It's Just A Fever!

Inconsolable crying along with a fever warrants a call to the doctor.


Parents tend to overtreat kids under 6 with anti-fever medications such as acetaminophen and ibuprofen, giving too much too often and putting their children at risk for liver damage, according to a survey conducted at Johns Hopkins School of Medicine.

They’re also likely to take their babies unnecessarily to the emergency room for fevers, exposing them to germs in the hospital, says Michael T. Crocetti, M.D., assistant professor of pediatrics at Johns Hopkins Children’s Center. “For babies older than 3 months, temperature is not necessarily the most important thing,” says Crocetti. “How they’re acting is just as crucial.” Symptoms that are usually more concerning than a fever alone include having fewer than three wet diapers in 24 hours or not waking up regularly to eat.

Another mistake parents make is overbundling feverish babies, which can push body temperature up too high. Instead, dress your child lightly or in a diaper only, Crocetti says.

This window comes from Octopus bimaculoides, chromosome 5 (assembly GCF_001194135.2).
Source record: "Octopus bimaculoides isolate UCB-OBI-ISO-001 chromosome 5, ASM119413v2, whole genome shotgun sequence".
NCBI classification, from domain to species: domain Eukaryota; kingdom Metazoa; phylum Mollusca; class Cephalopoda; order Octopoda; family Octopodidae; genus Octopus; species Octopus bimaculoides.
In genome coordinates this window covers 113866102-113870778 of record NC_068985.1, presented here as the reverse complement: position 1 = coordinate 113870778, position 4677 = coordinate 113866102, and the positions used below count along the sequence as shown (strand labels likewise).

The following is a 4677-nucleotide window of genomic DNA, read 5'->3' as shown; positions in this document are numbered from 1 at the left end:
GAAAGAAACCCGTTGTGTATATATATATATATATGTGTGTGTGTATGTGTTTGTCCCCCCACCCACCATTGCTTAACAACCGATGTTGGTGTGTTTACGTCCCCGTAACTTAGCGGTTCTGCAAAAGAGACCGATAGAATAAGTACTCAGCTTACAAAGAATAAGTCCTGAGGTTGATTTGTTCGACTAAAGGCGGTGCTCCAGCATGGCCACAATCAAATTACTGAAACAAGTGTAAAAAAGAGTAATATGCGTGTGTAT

Baby’s Hot? Here’s What To Do

Age Temperature (rectal) Action Up to 1 month Higher than 100.4° F The baby should be seen by a doctor within a few hours, either at the office or the emergency room (ER). Fever in newborns may be a sign of a serious infection that requires antibiotics. 1–3 months Higher than 100.4° F Call the pediatrician—watching and waiting, an office visit or a trip to the ER are all options depending on your baby’s other symptoms. 3 months to 3 years Higher than 102° F Call the doctor if the fever lasts for more than 48 hours or if there are other worrisome symptoms. If he’s still uncomfortable, give acetaminophen or ibuprofen, following your doc’s dosing instructions carefully. Never give aspirin to a child.